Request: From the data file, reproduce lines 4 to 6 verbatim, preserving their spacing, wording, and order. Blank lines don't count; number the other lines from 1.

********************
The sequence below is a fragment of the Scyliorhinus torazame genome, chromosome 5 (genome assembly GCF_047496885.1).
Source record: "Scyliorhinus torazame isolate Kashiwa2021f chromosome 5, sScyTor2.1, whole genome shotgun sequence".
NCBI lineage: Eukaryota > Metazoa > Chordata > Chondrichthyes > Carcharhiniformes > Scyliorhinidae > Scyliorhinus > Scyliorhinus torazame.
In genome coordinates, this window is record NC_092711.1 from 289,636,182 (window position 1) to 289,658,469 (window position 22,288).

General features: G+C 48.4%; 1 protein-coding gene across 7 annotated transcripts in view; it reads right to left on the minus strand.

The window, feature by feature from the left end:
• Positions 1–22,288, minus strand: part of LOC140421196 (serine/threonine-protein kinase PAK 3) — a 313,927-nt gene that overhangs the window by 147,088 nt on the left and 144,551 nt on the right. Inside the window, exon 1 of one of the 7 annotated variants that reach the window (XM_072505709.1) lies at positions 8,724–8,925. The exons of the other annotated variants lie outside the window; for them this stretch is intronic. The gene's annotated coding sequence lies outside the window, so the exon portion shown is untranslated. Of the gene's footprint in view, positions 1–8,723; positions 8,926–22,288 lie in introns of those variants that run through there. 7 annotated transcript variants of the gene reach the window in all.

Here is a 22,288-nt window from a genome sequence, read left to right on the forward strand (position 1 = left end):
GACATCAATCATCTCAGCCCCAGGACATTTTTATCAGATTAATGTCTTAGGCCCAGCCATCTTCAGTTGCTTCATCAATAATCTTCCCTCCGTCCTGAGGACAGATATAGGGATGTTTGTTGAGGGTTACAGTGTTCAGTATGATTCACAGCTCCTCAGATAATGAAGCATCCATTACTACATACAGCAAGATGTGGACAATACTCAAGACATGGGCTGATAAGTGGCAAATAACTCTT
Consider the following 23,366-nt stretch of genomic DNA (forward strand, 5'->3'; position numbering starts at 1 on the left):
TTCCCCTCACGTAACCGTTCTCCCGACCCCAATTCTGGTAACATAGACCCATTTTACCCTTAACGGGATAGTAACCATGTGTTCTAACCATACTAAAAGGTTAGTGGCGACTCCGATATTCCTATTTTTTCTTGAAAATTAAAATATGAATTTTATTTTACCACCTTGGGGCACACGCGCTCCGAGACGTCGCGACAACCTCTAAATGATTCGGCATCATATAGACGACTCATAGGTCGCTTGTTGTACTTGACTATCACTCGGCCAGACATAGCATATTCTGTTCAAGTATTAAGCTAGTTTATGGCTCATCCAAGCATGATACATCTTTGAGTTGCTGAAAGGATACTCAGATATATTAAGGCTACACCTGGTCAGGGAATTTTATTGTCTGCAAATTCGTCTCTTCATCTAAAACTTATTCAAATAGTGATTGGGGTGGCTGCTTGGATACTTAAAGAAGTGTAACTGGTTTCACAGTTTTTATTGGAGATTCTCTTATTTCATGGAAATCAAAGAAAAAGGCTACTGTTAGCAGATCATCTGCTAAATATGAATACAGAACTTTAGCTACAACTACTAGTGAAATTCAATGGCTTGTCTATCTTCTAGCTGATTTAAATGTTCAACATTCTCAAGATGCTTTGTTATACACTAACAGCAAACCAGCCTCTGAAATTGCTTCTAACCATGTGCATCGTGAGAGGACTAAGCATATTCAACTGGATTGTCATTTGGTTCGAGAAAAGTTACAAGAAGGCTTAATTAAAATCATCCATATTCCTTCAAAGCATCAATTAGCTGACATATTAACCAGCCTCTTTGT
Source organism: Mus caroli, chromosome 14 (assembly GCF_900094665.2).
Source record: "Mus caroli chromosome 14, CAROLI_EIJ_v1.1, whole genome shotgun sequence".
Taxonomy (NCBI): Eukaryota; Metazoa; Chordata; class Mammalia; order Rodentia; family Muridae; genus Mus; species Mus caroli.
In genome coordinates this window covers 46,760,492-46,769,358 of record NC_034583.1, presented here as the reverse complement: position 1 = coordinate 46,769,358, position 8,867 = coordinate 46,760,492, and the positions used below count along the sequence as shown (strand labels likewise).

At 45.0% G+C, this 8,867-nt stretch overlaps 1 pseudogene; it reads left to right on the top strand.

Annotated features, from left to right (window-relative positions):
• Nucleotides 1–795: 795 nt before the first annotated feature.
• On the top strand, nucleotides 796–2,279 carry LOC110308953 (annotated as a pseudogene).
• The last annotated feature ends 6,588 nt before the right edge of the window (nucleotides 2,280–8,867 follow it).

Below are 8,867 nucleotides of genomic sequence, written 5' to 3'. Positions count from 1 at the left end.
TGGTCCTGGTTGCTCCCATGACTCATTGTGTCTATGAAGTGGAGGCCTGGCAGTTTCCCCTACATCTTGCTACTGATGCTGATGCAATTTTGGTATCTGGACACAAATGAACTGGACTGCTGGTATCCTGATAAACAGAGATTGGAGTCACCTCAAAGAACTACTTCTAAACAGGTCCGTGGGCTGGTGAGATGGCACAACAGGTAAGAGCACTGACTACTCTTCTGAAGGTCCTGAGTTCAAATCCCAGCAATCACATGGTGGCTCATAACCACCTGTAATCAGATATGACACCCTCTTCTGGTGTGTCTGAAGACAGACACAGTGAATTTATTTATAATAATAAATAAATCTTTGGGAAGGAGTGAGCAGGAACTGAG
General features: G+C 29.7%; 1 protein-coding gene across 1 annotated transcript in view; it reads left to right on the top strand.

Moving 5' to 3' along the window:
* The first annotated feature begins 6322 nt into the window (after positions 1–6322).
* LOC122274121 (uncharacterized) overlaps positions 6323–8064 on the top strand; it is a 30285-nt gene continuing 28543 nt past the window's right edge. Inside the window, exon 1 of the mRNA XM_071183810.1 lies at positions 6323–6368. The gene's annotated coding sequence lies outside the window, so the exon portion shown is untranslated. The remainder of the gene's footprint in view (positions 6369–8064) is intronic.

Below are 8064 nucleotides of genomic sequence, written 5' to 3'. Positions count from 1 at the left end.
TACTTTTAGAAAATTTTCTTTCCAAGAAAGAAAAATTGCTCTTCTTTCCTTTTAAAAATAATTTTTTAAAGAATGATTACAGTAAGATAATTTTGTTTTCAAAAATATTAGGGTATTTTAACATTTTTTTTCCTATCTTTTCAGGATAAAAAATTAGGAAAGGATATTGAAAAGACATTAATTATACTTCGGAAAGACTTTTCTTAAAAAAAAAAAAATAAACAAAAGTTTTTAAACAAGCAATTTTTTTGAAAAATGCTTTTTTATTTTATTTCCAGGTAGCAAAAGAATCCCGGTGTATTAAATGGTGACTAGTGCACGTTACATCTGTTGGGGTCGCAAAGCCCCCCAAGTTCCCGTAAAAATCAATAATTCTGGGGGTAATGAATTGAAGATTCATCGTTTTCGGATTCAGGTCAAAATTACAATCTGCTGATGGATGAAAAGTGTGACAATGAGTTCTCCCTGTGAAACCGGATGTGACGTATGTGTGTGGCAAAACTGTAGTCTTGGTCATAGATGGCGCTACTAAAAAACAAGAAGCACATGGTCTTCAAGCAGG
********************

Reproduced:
In genome coordinates, this window is record NC_092711.1 from 289,636,182 (window position 1) to 289,658,469 (window position 22,288).

General features: G+C 48.4%; 1 protein-coding gene across 7 annotated transcripts in view; it reads right to left on the minus strand.

The window, feature by feature from the left end: